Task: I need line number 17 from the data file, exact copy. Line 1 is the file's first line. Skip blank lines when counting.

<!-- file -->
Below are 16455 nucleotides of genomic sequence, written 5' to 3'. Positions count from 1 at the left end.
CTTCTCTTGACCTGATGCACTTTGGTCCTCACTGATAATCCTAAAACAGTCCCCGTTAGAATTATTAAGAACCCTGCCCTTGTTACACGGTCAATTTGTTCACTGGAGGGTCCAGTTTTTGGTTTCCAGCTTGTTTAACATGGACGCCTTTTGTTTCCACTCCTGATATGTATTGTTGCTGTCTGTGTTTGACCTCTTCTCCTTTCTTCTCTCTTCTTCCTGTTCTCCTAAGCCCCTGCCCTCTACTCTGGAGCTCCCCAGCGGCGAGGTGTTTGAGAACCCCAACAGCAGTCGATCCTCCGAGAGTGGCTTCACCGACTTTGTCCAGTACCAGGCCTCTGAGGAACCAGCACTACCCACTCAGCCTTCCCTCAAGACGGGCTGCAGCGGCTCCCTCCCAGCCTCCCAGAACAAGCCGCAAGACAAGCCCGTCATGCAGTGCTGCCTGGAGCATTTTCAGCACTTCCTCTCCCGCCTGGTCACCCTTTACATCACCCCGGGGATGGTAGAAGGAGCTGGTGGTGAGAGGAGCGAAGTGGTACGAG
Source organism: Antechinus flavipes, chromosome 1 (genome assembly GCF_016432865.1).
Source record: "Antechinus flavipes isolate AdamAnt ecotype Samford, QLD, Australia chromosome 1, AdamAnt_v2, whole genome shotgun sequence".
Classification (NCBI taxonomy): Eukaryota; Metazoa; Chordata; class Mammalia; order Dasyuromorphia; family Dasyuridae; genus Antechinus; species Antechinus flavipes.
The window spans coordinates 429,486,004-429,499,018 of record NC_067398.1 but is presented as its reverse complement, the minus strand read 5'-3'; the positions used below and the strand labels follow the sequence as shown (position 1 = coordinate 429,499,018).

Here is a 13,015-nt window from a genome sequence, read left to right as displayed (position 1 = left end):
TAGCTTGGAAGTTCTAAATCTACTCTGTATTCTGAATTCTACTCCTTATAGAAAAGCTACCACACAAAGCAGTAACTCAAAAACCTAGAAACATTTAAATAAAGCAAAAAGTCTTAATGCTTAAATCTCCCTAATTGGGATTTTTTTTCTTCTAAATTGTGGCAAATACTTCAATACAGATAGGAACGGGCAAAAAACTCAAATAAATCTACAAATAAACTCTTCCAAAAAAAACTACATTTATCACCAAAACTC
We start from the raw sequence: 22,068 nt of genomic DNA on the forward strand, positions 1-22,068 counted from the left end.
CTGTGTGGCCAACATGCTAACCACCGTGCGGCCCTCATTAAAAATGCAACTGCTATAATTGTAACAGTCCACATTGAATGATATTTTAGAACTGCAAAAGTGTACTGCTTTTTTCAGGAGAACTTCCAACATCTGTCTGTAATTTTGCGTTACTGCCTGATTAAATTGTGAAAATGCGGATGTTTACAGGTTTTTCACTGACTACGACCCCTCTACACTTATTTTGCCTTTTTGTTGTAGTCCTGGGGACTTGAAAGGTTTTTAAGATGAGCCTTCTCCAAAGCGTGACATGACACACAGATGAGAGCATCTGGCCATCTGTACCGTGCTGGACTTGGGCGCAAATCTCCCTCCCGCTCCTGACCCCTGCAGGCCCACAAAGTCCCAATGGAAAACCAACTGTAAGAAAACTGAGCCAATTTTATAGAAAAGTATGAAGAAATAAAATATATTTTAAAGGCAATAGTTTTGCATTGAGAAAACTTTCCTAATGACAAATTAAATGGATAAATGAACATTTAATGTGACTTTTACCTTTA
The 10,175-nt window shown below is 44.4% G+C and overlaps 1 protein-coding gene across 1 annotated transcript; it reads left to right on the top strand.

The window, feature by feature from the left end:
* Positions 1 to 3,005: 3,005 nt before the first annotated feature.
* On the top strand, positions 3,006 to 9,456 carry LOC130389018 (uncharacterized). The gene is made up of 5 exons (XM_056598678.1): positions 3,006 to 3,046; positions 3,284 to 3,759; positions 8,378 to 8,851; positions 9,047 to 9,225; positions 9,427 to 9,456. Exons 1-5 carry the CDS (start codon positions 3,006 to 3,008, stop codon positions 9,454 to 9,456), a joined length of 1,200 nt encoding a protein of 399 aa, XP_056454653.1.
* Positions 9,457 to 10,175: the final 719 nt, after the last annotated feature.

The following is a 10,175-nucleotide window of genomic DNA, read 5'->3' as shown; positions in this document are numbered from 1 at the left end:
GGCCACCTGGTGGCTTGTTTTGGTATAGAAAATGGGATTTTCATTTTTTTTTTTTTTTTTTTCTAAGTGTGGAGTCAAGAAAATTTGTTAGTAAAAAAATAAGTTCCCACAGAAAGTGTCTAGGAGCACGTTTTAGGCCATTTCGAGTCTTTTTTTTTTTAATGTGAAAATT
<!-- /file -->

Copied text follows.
GGCCACCTGGTGGCTTGTTTTGGTATAGAAAATGGGATTTTCATTTTTTTTTTTTTTTTTTTCTAAGTGTGGAGTCAAGAAAATTTGTTAGTAAAAAAATAAGTTCCCACAGAAAGTGTCTAGGAGCACGTTTTAGGCCATTTCGAGTCTTTTTTTTTTTAATGTGAAAATT